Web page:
The Princess Royal followed King Charles and Queen Consort Camilla's carriage on horseback as they left Westminster Abbey and returned to Buckingham Palace, leading a procession of armed forces personnel.
To reflect her role in the proceedings, she wore her her Blues and Royals uniform with the dark green Thistle Mantle, and the Thistle Collar, Garter Sash, Garter Star, Thistle Star, GCVO Star, full sized medals, KCVO Star and Companion of the Order of the Bath neck decoration.
The Thistle cloak is made from deep green silk velvet with a lining of white taffeta, and features a hand embroidered gold badge and garter blue velvet hood. When she mounted her horse, she removed the cloak to reveal her smart military attire.
It seems that Anne was quite happy to be in smart uniform for the occasion, and even recently admitted that her role in the coronation solved any issues in deciding what to wear at the ceremony.
She gave a rare interview to CBC news that aired on Monday, saying: "I have a role as the Colonel of the Blues and Royals in the Household Cavalry regiment as Gold Stick. And Gold Stick was the original close protection officer. So that is a role I was asked if I'd like to do for this coronation, so I said yes. Not least of all, it solves my dress problem."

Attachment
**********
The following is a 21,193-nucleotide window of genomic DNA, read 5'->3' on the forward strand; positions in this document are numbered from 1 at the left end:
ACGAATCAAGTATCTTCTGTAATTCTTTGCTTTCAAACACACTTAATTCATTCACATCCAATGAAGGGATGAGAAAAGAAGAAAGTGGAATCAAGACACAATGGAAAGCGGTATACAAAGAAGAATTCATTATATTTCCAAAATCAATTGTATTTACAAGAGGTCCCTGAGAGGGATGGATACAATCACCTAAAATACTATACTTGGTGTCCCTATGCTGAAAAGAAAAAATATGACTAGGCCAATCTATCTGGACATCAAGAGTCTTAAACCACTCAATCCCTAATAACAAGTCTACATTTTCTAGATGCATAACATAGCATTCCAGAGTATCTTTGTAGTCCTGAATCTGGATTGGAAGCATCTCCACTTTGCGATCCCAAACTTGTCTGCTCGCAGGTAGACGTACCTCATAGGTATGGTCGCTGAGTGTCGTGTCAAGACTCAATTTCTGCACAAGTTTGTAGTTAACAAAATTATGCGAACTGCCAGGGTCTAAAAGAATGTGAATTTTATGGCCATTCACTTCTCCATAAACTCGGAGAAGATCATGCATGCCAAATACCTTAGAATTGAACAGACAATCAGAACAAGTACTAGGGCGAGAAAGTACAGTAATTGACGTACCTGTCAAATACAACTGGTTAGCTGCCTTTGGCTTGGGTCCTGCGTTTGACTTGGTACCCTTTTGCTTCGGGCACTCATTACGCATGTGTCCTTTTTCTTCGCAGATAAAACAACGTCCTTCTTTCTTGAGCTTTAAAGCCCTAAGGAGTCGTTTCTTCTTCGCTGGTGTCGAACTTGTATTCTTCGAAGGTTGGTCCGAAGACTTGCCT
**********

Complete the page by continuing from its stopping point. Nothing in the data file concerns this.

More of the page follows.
Of course, Princess Anne's part to play in the coronation doesn't end here – aside from the weekend's celebrations, she will also take part in community events as well as the King's Big Help Out initiative.
Anne and her husband Sir Timothy Laurence will attend a community street party in Swindon on Sunday, and on Monday they will attend a civic service recognising local volunteers at Gloucester Cathedral. The service will be followed by a short reception for invited volunteers and representatives of voluntary organisations from across Gloucestershire.
The Princess has also spoken of her predictions for her brother's rule as King, saying in her recent interview: "Well, you know what you're getting, because he's been practising for a bit, and I don't think he'll change. He is committed to his own level of service. That will remain true."